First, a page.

Abstract: We study the selection of Fellows of the Econometric Society, using a new data set of publications and citations for over 40,000 actively publishing economists since the early 1900s. Conditional on achievement, we document a large negative gap in the probability that women were selected as Fellows in the 1933-1979 period. This gap became positive (though not statistically significant) from 1980 to 2010, and in the past decade has become large and highly significant, with over a 100% increase in the probability of selection for female authors relative to males with similar publications and citations. The positive boost affects highly qualified female candidates (in the top 10% of authors) with no effect for the bottom 90%. Using nomination data for the past 30 years, we find a key proximate role for the Society's Nominating Committee in this shift. Since 2012 the Committee has had an explicit mandate to nominate highly qualified women, and its nominees enjoy above-average election success (controlling for achievement). Looking beyond gender, we document similar shifts in the premium for geographic diversity: in the mid-2000s, both the Fellows and the Nominating Committee became significantly more likely to nominate and elect candidates from outside the US. Finally, we examine gender gaps in several other major awards for US economists. We show that the gaps in the probability of selection of new fellows of the American Academy of Arts and Sciences and the National Academy of Sciences closely parallel those of the Econometric Society, with historically negative penalties for women turning to positive premiums in recent years.
    Keywords: peer recognition, citations, publication record, econometric society
    JEL: J71 I23
    Date: 2021–06
  3. By: Abdelghani Maddi (HCERES, CEPN)
    Abstract: Actors in research and scientific publishing are gradually joining the Open-Access (OA) movement, which is gaining momentum to become nowadays at the heart of scientific policies in high-income countries. The rise of OA generates profound changes in the chain of production and dissemination of knowledge. Free access to peer-reviewed research methods and results has contributed to the dynamics of science observed in recent years. The modes of publication and access have also evolved; the classic model, based on journal subscriptions is gradually giving way to new economic models that have appeared with the arrival of OA. The objective of this article is twofold. First, propose a model for the publishing market based on the literature as well as on changes in open science policies. Second, analyze publishing strategies of publishers and institutions. To do so, we relied on game theory in economics. Results show that in the short term, the publisher's equilibrium strategy is to adopt a hybridpublishing model, while the institutions' equilibrium strategy is to publish in OA. This equilibrium is not stable and that in the medium/long term, the two players will converge on an OA publishing strategy. The analysis of the equilibrium in mixed-strategies confirms this result.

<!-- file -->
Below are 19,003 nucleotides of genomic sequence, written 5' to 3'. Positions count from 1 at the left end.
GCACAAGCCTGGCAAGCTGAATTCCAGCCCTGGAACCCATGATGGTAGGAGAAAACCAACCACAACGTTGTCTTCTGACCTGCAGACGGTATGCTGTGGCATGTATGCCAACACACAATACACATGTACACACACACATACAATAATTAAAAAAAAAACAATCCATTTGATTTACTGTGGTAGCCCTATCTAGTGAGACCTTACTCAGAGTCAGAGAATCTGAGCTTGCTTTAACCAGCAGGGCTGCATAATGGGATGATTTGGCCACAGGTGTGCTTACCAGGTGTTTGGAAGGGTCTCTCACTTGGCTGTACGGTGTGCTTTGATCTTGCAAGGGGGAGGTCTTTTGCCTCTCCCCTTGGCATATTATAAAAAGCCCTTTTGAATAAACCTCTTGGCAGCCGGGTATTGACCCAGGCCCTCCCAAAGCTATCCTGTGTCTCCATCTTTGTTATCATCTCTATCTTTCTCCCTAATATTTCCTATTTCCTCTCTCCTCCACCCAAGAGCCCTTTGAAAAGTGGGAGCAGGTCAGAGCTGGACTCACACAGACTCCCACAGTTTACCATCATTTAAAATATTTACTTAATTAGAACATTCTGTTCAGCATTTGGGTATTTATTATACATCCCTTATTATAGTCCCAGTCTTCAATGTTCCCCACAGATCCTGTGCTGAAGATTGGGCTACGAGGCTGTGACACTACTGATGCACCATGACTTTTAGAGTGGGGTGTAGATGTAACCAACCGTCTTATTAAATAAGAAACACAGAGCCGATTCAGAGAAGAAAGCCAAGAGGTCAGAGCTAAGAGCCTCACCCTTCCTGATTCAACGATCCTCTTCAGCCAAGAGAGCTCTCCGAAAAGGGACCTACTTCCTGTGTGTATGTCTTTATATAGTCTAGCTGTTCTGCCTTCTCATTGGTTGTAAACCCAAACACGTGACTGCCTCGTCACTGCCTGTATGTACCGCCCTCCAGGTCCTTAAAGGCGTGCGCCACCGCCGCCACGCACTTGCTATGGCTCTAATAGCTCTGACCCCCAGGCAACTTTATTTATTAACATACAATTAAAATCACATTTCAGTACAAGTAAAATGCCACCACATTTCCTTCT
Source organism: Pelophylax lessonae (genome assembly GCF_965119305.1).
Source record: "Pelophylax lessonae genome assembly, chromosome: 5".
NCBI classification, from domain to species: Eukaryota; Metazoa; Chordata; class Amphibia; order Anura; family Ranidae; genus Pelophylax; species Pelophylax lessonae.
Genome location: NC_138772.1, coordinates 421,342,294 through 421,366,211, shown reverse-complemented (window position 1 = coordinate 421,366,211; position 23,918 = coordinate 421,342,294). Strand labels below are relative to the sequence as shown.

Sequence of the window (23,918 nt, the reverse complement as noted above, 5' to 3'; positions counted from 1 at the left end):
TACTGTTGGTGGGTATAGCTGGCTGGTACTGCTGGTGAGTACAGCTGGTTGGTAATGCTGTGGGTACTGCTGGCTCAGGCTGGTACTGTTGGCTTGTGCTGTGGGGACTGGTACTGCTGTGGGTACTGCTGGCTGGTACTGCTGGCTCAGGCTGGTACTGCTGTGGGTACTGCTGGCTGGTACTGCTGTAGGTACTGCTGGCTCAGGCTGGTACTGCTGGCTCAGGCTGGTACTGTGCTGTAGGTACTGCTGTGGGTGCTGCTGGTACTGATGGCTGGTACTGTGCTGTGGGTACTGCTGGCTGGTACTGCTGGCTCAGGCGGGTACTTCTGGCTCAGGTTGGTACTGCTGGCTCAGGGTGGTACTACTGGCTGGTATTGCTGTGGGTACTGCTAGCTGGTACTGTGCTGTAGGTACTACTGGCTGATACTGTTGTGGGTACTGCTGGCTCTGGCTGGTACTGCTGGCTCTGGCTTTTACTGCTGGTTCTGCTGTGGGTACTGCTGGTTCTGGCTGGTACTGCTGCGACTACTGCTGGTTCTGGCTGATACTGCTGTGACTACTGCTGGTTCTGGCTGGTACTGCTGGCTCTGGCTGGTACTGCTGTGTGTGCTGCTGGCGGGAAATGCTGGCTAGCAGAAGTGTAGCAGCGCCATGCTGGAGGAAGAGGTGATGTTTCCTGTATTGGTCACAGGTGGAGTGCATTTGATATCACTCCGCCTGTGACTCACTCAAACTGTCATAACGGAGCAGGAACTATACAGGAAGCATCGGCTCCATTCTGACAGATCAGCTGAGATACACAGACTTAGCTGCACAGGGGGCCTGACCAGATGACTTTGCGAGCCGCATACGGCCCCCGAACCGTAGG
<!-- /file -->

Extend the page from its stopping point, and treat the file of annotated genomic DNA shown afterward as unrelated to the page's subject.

Date: 2021–06
  4. By: Abigail Cormier; Austin F. Eggers; Peter A. Groothuis; Kurt W. Rutthoff
    Abstract: We explore how being named the top party school by the Princeton Review affects the U.S. News and World Report peer rankings as well as the academic profile of a university. We find that being named the top party school lowers peer rankings, freshman retention, and the academic quality of incoming students at a university. However, we also find that being named a top party school has no effect on an institution’s acceptance rate. These results suggest that the publicity of being named the top party school in the nation enhances a school’s undesirable reputation as measured by peer ranking, and also negatively influences student enrollment decisions, particularly among top academic performing students. Key Words: Higher Education, Academic Ranking, Party School
    Date: 2020